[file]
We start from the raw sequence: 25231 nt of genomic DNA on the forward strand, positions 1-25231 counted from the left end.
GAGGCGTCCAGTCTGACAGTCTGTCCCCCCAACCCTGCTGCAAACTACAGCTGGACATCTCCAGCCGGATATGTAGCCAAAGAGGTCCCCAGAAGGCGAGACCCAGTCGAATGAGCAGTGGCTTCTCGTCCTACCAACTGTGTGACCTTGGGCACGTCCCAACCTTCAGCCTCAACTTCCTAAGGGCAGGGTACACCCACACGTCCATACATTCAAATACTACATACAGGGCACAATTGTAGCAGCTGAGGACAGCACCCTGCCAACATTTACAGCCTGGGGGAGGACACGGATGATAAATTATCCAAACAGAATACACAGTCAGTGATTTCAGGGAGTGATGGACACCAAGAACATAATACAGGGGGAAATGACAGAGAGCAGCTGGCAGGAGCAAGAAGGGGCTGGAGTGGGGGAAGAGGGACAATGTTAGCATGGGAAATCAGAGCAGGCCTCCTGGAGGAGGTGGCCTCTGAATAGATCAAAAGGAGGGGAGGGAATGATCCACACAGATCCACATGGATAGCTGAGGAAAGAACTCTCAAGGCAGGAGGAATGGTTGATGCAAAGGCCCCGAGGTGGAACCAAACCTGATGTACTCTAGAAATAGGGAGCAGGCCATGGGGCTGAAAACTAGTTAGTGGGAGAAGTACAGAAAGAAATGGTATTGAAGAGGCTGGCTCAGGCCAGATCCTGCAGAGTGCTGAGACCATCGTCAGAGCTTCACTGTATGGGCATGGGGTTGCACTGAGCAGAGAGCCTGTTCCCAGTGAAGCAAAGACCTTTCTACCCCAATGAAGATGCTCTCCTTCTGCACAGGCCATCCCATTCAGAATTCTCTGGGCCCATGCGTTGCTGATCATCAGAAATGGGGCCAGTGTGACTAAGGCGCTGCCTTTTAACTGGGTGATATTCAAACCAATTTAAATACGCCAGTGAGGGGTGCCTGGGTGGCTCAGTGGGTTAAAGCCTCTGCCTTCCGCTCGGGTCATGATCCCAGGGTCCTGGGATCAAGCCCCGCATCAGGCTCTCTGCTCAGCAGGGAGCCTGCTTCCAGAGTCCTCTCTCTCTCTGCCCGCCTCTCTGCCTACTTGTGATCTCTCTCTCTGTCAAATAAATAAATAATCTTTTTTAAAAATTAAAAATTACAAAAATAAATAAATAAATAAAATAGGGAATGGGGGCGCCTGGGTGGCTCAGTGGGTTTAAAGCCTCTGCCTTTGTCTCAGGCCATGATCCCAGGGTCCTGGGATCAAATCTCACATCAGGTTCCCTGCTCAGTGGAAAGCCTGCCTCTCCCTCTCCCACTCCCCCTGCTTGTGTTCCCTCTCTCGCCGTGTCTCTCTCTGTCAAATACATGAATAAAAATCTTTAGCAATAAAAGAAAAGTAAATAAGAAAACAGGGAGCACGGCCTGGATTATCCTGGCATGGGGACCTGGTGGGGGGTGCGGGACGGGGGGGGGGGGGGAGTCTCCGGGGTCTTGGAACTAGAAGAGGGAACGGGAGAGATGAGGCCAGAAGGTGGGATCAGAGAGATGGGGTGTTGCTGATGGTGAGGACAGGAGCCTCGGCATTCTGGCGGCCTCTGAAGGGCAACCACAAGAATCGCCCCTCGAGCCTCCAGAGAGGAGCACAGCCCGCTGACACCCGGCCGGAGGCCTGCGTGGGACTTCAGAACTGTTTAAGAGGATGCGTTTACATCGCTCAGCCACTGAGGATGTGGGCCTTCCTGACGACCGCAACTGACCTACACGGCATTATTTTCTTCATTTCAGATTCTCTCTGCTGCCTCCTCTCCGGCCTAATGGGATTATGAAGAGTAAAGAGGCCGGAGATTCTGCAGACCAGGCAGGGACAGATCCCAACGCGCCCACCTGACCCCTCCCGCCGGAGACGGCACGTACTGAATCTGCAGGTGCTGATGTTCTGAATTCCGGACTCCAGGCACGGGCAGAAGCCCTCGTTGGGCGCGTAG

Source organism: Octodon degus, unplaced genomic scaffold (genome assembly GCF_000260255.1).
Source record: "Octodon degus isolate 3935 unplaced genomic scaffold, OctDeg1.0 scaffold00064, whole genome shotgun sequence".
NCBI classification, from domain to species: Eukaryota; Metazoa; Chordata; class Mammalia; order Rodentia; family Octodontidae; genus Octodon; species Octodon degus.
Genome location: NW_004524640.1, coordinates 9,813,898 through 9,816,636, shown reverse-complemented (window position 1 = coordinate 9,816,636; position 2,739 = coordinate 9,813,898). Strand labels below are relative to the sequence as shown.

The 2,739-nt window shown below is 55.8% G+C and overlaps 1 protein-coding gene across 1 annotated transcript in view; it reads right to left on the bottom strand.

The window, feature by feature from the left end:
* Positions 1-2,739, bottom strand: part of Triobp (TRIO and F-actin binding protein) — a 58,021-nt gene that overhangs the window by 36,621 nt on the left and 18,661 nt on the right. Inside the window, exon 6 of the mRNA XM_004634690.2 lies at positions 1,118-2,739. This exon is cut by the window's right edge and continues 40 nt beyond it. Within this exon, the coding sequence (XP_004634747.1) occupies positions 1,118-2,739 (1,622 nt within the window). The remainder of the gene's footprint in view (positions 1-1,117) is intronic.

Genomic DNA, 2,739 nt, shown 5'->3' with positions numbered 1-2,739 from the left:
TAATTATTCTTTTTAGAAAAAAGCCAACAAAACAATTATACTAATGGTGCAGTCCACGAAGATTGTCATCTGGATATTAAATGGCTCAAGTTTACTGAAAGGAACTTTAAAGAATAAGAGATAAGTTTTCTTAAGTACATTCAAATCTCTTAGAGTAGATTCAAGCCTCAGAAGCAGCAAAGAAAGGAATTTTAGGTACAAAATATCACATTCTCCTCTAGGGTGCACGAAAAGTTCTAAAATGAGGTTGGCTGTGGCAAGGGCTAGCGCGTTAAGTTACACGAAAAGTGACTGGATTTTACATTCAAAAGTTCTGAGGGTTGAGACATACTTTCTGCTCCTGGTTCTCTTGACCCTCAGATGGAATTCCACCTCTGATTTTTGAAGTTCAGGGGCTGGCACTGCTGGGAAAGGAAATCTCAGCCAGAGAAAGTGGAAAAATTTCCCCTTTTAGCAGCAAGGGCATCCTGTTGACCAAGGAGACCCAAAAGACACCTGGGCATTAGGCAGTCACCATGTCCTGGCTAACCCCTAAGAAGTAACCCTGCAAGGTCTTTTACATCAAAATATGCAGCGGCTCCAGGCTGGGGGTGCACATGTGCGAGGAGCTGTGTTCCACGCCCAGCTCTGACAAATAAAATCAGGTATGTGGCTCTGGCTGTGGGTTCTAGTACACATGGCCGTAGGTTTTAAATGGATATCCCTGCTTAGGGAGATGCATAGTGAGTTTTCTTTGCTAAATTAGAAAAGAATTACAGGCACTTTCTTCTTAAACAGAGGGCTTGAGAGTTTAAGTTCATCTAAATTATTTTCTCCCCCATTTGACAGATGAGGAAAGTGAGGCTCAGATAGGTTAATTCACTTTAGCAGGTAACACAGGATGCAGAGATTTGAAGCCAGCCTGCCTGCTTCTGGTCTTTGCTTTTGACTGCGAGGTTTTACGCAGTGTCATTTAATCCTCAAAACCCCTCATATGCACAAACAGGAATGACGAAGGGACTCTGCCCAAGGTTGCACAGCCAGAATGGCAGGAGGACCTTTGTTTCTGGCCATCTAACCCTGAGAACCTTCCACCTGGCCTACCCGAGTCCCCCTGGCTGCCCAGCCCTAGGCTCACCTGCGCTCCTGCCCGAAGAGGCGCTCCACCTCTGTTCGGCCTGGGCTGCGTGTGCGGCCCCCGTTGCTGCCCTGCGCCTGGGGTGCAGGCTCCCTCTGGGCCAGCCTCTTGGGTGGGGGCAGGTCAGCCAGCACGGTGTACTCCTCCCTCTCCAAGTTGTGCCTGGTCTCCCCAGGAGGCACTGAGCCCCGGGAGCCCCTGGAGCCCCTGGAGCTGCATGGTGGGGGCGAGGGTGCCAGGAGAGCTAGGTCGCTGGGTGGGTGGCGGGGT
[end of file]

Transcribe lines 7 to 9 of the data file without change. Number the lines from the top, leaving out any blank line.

The 2,739-nt window shown below is 55.8% G+C and overlaps 1 protein-coding gene across 1 annotated transcript in view; it reads right to left on the bottom strand.

The window, feature by feature from the left end:
* Positions 1-2,739, bottom strand: part of Triobp (TRIO and F-actin binding protein) — a 58,021-nt gene that overhangs the window by 36,621 nt on the left and 18,661 nt on the right. Inside the window, exon 6 of the mRNA XM_004634690.2 lies at positions 1,118-2,739. This exon is cut by the window's right edge and continues 40 nt beyond it. Within this exon, the coding sequence (XP_004634747.1) occupies positions 1,118-2,739 (1,622 nt within the window). The remainder of the gene's footprint in view (positions 1-1,117) is intronic.